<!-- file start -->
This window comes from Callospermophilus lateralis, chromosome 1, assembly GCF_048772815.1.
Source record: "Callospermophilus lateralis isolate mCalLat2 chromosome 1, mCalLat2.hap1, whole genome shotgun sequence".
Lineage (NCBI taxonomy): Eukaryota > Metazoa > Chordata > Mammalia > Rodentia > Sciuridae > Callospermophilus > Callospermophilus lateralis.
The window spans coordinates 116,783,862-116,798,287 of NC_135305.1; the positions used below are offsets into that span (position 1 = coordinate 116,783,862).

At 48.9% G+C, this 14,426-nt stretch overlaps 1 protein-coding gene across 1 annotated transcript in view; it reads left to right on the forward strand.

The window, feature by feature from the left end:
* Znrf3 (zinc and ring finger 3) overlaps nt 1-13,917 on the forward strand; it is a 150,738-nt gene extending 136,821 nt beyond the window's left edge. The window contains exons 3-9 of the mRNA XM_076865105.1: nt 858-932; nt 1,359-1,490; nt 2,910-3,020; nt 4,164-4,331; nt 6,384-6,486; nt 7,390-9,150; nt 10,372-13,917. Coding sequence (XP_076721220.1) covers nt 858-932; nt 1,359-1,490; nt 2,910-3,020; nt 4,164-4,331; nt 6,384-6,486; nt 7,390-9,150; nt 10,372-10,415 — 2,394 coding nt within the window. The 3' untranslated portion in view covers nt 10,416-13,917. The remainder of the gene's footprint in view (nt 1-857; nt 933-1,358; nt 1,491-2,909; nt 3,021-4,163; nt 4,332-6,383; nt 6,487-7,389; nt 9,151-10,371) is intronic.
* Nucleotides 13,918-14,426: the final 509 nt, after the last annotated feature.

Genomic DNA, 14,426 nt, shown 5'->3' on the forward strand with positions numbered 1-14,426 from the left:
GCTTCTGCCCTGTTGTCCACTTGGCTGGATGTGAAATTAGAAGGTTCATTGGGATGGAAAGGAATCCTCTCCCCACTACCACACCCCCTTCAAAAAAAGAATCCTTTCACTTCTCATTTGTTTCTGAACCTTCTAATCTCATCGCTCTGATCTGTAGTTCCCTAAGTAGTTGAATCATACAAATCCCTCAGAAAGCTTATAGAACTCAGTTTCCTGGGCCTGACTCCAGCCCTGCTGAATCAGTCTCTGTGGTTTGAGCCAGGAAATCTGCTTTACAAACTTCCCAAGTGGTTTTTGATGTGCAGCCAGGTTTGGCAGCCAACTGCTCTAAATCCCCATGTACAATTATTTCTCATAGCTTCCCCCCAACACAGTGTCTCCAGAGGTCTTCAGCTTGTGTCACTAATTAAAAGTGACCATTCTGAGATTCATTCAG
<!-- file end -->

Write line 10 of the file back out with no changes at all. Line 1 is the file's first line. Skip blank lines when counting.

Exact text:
GCTTCTGCCCTGTTGTCCACTTGGCTGGATGTGAAATTAGAAGGTTCATTGGGATGGAAAGGAATCCTCTCCCCACTACCACACCCCCTTCAAAAAAAGAATCCTTTCACTTCTCATTTGTTTCTGAACCTTCTAATCTCATCGCTCTGATCTGTAGTTCCCTAAGTAGTTGAATCATACAAATCCCTCAGAAAGCTTATAGAACTCAGTTTCCTGGGCCTGACTCCAGCCCTGCTGAATCAGTCTCTGTGGTTTGAGCCAGGAAATCTGCTTTACAAACTTCCCAAGTGGTTTTTGATGTGCAGCCAGGTTTGGCAGCCAACTGCTCTAAATCCCCATGTACAATTATTTCTCATAGCTTCCCCCCAACACAGTGTCTCCAGAGGTCTTCAGCTTGTGTCACTAATTAAAAGTGACCATTCTGAGATTCATTCAG